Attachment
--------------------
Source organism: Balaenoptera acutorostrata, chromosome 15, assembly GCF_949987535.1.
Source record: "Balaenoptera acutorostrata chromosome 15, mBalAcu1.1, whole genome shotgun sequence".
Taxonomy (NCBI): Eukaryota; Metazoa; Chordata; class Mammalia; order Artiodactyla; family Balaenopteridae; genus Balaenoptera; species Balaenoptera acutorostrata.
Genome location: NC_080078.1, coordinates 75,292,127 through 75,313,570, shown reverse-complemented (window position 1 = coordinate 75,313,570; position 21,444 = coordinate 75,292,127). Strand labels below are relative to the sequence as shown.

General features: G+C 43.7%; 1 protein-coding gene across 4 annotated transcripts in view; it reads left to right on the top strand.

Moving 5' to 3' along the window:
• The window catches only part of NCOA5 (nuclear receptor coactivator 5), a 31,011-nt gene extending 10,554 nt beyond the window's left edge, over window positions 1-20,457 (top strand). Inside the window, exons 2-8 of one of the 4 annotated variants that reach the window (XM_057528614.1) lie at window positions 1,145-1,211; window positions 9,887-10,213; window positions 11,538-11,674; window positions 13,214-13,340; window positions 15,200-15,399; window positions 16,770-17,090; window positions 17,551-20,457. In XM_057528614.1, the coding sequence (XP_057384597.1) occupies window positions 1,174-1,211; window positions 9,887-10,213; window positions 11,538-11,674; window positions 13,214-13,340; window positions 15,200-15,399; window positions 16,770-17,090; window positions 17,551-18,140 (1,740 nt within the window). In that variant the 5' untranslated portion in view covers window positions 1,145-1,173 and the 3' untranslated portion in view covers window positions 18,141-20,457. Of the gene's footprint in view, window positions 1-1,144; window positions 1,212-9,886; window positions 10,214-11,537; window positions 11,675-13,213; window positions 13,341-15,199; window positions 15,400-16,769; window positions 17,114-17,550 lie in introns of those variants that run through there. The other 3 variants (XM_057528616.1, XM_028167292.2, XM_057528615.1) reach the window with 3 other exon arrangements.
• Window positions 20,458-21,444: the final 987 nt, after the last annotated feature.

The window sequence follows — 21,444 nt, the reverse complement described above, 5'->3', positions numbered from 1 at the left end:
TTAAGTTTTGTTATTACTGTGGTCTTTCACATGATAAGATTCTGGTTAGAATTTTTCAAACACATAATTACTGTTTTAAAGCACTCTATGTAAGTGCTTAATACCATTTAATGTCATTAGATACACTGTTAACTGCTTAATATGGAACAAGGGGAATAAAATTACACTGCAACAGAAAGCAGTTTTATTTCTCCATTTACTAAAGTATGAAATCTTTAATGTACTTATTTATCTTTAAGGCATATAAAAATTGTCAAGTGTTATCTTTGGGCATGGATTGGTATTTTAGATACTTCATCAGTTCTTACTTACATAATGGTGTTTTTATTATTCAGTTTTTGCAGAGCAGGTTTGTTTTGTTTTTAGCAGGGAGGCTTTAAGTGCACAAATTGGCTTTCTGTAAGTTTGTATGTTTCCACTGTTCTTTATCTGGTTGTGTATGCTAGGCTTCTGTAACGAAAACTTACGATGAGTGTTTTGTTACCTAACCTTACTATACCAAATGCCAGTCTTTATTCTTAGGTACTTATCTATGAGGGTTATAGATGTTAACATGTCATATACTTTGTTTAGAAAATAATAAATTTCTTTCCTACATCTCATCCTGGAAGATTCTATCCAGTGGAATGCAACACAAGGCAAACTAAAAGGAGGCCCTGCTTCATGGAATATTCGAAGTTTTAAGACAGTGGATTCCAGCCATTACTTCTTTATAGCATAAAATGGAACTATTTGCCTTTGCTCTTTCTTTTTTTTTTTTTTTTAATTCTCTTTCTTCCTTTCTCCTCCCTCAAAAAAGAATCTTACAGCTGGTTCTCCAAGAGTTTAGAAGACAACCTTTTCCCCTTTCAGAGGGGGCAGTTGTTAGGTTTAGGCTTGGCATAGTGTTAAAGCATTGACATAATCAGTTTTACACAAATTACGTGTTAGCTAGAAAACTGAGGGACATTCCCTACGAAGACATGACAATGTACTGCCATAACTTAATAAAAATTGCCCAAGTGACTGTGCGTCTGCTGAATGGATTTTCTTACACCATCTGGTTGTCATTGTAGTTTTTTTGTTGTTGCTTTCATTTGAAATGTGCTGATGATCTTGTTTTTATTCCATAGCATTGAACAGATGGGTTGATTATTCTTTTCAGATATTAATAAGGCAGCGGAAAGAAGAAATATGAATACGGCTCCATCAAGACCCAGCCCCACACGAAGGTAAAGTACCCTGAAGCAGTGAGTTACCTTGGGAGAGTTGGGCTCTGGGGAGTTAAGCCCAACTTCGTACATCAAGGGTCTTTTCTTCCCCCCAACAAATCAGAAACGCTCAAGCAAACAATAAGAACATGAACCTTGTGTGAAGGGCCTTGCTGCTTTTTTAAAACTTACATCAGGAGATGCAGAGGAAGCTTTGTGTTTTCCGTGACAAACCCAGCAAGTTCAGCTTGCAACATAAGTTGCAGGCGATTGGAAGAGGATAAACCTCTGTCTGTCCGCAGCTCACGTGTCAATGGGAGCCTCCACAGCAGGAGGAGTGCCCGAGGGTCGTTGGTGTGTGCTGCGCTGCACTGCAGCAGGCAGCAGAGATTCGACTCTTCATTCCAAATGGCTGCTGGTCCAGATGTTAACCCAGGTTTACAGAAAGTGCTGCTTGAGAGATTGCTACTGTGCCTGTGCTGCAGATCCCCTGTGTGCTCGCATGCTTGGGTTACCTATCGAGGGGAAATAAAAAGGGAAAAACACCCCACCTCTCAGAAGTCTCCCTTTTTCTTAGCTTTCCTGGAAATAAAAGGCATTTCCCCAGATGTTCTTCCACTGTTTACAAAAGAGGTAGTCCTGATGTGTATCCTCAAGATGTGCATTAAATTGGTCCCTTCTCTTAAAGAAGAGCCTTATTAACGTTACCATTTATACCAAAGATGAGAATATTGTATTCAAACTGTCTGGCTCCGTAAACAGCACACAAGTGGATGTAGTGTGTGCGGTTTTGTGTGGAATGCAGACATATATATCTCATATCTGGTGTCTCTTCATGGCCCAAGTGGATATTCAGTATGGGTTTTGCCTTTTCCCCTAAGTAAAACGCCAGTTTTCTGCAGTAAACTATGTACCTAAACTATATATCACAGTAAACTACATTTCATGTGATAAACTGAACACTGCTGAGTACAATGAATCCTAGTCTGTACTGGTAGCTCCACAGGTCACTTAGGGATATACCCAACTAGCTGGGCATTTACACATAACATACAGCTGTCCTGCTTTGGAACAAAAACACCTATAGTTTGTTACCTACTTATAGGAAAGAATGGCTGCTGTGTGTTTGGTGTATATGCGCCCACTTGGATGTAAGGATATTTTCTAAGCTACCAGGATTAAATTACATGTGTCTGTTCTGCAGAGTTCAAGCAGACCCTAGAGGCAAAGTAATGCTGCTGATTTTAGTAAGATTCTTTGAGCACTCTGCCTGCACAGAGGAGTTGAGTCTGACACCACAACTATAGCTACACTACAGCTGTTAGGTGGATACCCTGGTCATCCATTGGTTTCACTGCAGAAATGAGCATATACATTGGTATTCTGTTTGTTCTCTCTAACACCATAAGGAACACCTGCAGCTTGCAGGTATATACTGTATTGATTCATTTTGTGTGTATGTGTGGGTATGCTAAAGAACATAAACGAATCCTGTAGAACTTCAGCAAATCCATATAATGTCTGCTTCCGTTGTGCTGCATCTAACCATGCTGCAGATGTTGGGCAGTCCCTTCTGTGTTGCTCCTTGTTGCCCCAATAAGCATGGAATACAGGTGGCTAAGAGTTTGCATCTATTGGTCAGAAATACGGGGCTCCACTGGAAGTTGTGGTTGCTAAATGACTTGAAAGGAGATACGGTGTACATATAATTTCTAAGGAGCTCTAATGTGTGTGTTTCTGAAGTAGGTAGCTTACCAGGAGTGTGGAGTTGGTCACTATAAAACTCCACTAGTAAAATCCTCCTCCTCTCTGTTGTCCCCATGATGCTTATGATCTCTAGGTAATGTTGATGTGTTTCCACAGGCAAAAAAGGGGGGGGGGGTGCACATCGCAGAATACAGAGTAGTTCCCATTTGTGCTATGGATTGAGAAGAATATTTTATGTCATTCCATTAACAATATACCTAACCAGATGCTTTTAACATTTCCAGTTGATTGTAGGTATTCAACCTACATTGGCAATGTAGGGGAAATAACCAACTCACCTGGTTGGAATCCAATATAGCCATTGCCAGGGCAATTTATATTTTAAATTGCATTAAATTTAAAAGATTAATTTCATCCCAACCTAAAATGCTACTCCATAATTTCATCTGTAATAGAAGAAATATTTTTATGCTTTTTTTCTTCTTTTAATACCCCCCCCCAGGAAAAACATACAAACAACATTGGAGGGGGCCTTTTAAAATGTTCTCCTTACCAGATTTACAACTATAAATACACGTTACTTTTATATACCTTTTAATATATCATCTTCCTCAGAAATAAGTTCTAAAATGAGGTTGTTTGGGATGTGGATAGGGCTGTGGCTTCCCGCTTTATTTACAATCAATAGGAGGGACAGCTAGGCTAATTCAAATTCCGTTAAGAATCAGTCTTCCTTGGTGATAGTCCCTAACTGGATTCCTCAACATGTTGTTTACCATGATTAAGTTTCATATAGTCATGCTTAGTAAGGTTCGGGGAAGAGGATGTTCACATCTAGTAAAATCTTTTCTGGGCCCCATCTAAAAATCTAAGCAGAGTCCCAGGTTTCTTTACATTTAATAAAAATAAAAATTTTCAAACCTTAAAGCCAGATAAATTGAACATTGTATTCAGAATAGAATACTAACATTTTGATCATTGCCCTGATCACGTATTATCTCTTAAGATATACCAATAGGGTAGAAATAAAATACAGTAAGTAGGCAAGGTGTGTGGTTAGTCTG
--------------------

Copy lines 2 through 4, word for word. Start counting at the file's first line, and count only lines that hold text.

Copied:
Source record: "Balaenoptera acutorostrata chromosome 15, mBalAcu1.1, whole genome shotgun sequence".
Taxonomy (NCBI): Eukaryota; Metazoa; Chordata; class Mammalia; order Artiodactyla; family Balaenopteridae; genus Balaenoptera; species Balaenoptera acutorostrata.
Genome location: NC_080078.1, coordinates 75,292,127 through 75,313,570, shown reverse-complemented (window position 1 = coordinate 75,313,570; position 21,444 = coordinate 75,292,127). Strand labels below are relative to the sequence as shown.